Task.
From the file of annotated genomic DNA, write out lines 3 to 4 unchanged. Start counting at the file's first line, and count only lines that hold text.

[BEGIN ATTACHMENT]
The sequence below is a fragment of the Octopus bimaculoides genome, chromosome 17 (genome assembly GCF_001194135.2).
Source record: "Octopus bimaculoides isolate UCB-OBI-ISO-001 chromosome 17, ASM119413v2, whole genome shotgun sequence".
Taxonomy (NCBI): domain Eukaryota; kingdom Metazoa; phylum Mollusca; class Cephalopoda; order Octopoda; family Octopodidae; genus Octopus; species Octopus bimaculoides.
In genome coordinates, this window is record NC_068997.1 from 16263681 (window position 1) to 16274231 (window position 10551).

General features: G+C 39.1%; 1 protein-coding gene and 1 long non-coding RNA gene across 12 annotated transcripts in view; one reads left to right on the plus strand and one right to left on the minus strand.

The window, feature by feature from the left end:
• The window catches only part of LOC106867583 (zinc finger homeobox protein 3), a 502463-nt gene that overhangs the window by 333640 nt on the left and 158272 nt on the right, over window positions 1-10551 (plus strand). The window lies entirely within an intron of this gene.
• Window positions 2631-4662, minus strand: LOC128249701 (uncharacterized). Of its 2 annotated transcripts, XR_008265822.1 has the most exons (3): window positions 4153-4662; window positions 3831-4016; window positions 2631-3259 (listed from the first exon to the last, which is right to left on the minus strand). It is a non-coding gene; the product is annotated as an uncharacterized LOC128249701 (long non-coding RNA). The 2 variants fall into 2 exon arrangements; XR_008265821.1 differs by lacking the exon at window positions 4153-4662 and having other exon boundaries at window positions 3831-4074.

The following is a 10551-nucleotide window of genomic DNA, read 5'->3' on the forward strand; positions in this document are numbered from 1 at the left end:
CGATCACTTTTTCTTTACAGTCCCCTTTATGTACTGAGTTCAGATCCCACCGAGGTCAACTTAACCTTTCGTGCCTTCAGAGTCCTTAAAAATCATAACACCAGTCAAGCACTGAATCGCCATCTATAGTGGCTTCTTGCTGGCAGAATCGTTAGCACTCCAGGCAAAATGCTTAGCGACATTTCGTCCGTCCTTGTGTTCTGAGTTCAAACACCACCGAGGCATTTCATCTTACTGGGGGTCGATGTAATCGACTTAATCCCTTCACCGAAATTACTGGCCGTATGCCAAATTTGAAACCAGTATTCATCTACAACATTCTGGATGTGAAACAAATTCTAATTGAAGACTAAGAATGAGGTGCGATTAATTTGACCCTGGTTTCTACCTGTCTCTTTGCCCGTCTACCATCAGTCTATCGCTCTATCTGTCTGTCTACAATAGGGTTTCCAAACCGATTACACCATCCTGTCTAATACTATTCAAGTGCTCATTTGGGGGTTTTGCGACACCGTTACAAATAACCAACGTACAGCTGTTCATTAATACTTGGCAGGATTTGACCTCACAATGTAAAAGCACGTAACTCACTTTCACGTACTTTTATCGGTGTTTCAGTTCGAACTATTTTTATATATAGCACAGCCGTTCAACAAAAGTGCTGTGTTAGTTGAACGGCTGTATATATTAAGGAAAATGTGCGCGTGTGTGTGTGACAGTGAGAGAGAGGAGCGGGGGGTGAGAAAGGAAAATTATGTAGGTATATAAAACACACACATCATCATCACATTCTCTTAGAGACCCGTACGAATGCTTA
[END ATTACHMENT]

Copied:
Taxonomy (NCBI): domain Eukaryota; kingdom Metazoa; phylum Mollusca; class Cephalopoda; order Octopoda; family Octopodidae; genus Octopus; species Octopus bimaculoides.
In genome coordinates, this window is record NC_068997.1 from 16263681 (window position 1) to 16274231 (window position 10551).